The Gendered Violence Research Network (GVRN) is a joint initiative of UNSW Arts, Design & Architecture and Law & Justice. Our network unites UNSW’s significant domestic and international research expertise to respond, prevent and end gendered violence in Australia and beyond.
Since 2001, GVRN has been at the forefront of developing solutions to prevent gendered violence – one of the most prevalent human rights violations affecting our world today.
Although studies clearly show that women and children are disproportionately affected, our research explores the impact of gendered violence – also known as ‘gender-based violence’ or ‘gender-related violence’ – on all population groups.
We are research leaders in exploring the impact of gendered violence. Our work spans sexual assault, rape, domestic violence, family violence, child sexual abuse and adult survivors, sexual harassment, sexual misconduct, gendered misconduct, trafficking for domestic and sexual slavery, and female infanticide.
In a unique partnership between King’s College London, UNSW Sydney and Arizona State University, the PLuS Alliance works towards promoting social justice principles and enabling research-led solutions to global challenges including gendered violence.
The Gendered Violence & Organisations program developed by GVRN offers tailored face-to-face and online training and specialised advisory services for employers wanting to address gendered violence in their workplace. Using innovative and evidence-based schemes, our programs and services have helped make an impact on organisations throughout Austra
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Gendered violence is an expression of power and control over individuals or groups because of their gender. It's a broad term that encompasses domestic, family and sexual violence, and includes sexual harassment, sexual assault, stalking, intimate partner violence, and violence among household members, extended families and kinships. ‘Gender-related violence, gender-based violence’ (GBV), ‘sexual and gender-based violence’ (SGBV) and ‘violence against women’ (VAW) are common terms in this field. ‘Gendered misconduct’ and ‘sexual misconduct’ are also used.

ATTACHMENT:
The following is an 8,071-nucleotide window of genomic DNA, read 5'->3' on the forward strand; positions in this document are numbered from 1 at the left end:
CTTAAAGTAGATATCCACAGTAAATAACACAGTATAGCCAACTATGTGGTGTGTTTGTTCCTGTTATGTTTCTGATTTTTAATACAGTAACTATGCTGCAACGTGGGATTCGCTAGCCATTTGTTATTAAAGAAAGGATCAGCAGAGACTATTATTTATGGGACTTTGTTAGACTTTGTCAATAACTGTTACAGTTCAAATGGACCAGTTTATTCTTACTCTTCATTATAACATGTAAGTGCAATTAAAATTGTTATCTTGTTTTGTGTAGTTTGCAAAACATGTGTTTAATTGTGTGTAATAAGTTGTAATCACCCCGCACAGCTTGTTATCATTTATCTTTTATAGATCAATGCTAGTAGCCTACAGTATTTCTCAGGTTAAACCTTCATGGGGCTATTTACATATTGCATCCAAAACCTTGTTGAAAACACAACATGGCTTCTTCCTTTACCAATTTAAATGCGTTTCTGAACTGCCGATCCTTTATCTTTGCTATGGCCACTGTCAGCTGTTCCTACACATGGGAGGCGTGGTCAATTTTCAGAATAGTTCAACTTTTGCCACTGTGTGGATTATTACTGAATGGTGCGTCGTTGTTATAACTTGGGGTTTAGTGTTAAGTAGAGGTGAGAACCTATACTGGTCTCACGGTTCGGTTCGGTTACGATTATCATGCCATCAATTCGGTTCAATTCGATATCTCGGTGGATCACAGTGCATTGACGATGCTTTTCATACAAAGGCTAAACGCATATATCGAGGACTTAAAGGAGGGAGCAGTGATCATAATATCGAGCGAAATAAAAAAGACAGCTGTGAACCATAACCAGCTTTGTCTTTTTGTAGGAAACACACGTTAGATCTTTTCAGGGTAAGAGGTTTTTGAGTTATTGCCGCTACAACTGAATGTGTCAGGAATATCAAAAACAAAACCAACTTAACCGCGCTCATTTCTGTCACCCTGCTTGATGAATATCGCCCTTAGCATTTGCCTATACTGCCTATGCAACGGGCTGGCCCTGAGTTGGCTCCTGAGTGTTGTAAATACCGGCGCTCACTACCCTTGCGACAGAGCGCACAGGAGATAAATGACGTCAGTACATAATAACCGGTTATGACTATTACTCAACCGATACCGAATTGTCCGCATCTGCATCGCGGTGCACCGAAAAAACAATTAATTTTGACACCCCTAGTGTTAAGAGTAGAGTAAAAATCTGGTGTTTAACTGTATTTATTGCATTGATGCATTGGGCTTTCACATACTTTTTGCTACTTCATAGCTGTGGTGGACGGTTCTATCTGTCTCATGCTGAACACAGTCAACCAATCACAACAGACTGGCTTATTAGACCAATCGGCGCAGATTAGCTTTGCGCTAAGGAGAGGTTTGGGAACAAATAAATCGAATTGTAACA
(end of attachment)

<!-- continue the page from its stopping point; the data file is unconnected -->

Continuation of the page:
While it’s clear that women and children are disproportionately affected, we use ‘gendered violence’ with the acknowledgement that men, women, elders and youth can be victims and perpetrators. We acknowledge that gendered violence can be experienced by lesbian, gay, bisexual, transgender and intersex (LGBTIQ) people. Gendered violence is not limited to physical or sexual violence – it can include a range of behaviours used to intimidate, coerce, harass and control another person, including financial abuse.
UNSW Arts, Design & Architecture
UNSW Business School
UNSW Law & Justice
UNSW Medicine & Health
PLuS Alliance research affiliates
Postgraduate research affiliates